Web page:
Two Degrees of Separation from Reality

cartoons by joshThe UN is calling on national leaders to back a global agreement on reducing human-produced CO2 emissions with the stated intention of limiting “global warming to 2C degrees above the pre-industrial level”. This pact is to be signed in Paris in December and Australia has agreed to participate. Thrashed out at the 2014 Lima conference, the process called upon individual nations ‘ready to do so’ to submit national pledges by the first quarter of 2015, with Australia saying it would take the pledge sometime around now.

Yet it remains unclear if the Australian government subscribes to the 2C target.The recently released issues paper, ‘Setting Australia’s post-2020 target for greenhouse gas emissions‘, does not refer to this aim. I have sought clarification, unsuccessfully, from Environment Minister Greg Hunt and my local member, Dr Peter Hendy, a Liberal. The 2C limit is a very specific target, one that doesn’t leave a lot of wiggle room.This is as it should be if one accepts the prognostications of catastrophe upon which the alleged need for this agreement is based.(Which, for the record, I don’t. But let us play the game anyway.)

The obvious question: Exactly how much atmospheric CO2 will produce such a warming? The IPCC tells us the warming effect of doubling the atmospheric CO2 concentration is anywhere between 1.5C degrees and 4.5C degrees (So much for ‘settled science’!) How are individual governments to know what emission cuts would be necessary and sufficient to meet the aim? Further, what official guidance has been issued to countries? If such guidance exists it is not widely published, as is the sound-byte quotable 2C degree limit.

In the case of Australia, one would think such guidance would be issued by the Department of the Environment. but I could find no reference to any advice on its website. So I checked the Climate Change Authority (CCA), which has issued some guidance, based on a paper by Meinshausen et al (2009) which assigns various probabilities of limiting warming to 2C against various emission scenarios. The report can be read in full here.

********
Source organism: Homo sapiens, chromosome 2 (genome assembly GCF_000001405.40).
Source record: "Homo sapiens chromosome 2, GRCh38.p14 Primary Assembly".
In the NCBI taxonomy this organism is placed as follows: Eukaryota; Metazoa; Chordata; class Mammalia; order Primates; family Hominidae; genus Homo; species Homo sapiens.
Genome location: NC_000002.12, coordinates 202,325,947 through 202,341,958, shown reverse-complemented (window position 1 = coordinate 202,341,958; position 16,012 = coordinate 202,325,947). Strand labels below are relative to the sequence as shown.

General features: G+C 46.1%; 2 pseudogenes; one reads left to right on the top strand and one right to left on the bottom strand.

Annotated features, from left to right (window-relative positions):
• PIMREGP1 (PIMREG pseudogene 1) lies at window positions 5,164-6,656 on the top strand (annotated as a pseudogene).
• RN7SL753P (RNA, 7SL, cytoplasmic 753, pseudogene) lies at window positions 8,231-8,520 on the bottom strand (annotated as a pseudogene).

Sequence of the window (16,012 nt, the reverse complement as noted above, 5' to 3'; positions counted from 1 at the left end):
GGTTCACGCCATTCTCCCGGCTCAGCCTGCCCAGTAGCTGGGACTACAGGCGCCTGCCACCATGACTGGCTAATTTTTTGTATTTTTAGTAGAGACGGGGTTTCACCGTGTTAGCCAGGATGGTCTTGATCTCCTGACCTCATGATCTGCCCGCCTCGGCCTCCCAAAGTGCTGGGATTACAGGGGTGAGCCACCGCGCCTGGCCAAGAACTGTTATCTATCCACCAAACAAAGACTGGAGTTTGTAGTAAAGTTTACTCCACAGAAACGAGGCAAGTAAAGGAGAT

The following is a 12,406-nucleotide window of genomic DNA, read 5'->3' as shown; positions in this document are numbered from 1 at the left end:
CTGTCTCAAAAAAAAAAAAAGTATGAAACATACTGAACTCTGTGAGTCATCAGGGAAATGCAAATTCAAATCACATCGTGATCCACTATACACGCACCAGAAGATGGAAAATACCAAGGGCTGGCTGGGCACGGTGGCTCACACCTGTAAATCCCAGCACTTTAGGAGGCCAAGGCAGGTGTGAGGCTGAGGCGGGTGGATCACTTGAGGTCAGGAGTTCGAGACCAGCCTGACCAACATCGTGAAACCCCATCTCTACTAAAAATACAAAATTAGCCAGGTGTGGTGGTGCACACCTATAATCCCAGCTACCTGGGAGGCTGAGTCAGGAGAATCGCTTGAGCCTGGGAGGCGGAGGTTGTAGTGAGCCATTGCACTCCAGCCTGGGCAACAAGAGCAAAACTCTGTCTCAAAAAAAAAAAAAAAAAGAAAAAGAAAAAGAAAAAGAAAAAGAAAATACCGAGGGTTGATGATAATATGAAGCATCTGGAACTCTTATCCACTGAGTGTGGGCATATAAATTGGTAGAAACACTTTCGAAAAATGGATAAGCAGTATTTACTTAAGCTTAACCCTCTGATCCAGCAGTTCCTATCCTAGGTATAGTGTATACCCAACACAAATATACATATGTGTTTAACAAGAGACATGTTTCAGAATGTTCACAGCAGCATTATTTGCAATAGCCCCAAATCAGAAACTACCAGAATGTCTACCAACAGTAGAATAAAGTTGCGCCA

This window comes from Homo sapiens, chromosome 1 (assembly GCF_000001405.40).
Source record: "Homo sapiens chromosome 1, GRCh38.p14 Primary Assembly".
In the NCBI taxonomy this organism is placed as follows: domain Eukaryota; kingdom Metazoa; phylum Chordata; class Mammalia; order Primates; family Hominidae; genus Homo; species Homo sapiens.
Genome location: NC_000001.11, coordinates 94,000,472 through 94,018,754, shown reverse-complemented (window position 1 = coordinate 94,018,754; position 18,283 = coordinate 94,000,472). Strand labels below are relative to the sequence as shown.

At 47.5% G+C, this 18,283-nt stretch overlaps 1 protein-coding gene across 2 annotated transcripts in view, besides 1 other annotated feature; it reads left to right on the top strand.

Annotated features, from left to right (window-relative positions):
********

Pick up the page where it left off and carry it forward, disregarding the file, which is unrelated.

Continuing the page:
These scenarios are based on total cumulative global CO2 emissions (called global budgets) from 2000 to 2050. There are four of them, each equating to various probabilities of limiting warming to 2C.

Probability of remaining within 2C 80% 75% 67% 50%
GT CO2 900 1010 1170 1450
GT CO2e 1370 1520 1700 2020

The “budget” upon which the CCA has chosen to base its’ recommendations is 1700 GT (gigatonnes) of CO2 equivalent between 2000 and 2050. As a point of reference, the global CO2 equivalent emission for 2014 is roughly 50GT. And it is worth noting that the Authority recognises roughly 40% of this 1700GT budget has already been used between 2000 and 2014. Thus we have a residual global budget of only 1020GT of CO2e to 2050.

According to Meinshausen, limiting emissions to this budget would deliver a probability of 67% of not exceeding 2C degrees. The CCA report recommends that Australia’s ‘fair share’ of this residual budget (2013 to 2050) is 10.1GT. This works out at 0.27GT per annum. Australia currently emits approx. 0.6GT CO2 per annum. The CCA report says that the pathway to achieving the desired cuts is flexible, but the principle is that the overall budget should not be breached.